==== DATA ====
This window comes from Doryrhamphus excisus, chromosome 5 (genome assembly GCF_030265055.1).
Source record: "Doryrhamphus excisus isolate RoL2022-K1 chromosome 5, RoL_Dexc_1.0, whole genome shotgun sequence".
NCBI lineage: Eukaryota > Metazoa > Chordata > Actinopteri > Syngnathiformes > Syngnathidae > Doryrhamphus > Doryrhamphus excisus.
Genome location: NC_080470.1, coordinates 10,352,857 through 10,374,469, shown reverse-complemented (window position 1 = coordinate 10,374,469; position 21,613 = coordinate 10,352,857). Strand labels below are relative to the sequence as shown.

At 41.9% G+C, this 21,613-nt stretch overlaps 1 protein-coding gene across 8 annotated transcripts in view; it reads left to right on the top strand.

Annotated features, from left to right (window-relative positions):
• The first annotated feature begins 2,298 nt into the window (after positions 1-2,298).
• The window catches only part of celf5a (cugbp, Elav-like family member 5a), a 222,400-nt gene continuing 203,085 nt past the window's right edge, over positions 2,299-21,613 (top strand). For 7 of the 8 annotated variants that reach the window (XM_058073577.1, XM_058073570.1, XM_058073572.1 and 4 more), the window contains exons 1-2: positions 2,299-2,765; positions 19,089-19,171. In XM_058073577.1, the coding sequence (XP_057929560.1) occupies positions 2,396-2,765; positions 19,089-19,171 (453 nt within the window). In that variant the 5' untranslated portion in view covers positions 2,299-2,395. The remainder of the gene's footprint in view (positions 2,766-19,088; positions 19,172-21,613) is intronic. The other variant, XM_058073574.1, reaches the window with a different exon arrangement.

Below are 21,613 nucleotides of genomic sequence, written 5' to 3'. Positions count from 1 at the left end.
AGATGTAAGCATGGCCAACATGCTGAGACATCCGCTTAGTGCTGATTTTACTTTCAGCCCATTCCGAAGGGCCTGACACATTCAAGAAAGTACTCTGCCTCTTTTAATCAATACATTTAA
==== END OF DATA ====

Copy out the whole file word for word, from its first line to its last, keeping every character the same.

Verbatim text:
This window comes from Doryrhamphus excisus, chromosome 5 (genome assembly GCF_030265055.1).
Source record: "Doryrhamphus excisus isolate RoL2022-K1 chromosome 5, RoL_Dexc_1.0, whole genome shotgun sequence".
NCBI lineage: Eukaryota > Metazoa > Chordata > Actinopteri > Syngnathiformes > Syngnathidae > Doryrhamphus > Doryrhamphus excisus.
Genome location: NC_080470.1, coordinates 10,352,857 through 10,374,469, shown reverse-complemented (window position 1 = coordinate 10,374,469; position 21,613 = coordinate 10,352,857). Strand labels below are relative to the sequence as shown.

At 41.9% G+C, this 21,613-nt stretch overlaps 1 protein-coding gene across 8 annotated transcripts in view; it reads left to right on the top strand.

Annotated features, from left to right (window-relative positions):
• The first annotated feature begins 2,298 nt into the window (after positions 1-2,298).
• The window catches only part of celf5a (cugbp, Elav-like family member 5a), a 222,400-nt gene continuing 203,085 nt past the window's right edge, over positions 2,299-21,613 (top strand). For 7 of the 8 annotated variants that reach the window (XM_058073577.1, XM_058073570.1, XM_058073572.1 and 4 more), the window contains exons 1-2: positions 2,299-2,765; positions 19,089-19,171. In XM_058073577.1, the coding sequence (XP_057929560.1) occupies positions 2,396-2,765; positions 19,089-19,171 (453 nt within the window). In that variant the 5' untranslated portion in view covers positions 2,299-2,395. The remainder of the gene's footprint in view (positions 2,766-19,088; positions 19,172-21,613) is intronic. The other variant, XM_058073574.1, reaches the window with a different exon arrangement.

Below are 21,613 nucleotides of genomic sequence, written 5' to 3'. Positions count from 1 at the left end.
AGATGTAAGCATGGCCAACATGCTGAGACATCCGCTTAGTGCTGATTTTACTTTCAGCCCATTCCGAAGGGCCTGACACATTCAAGAAAGTACTCTGCCTCTTTTAATCAATACATTTAA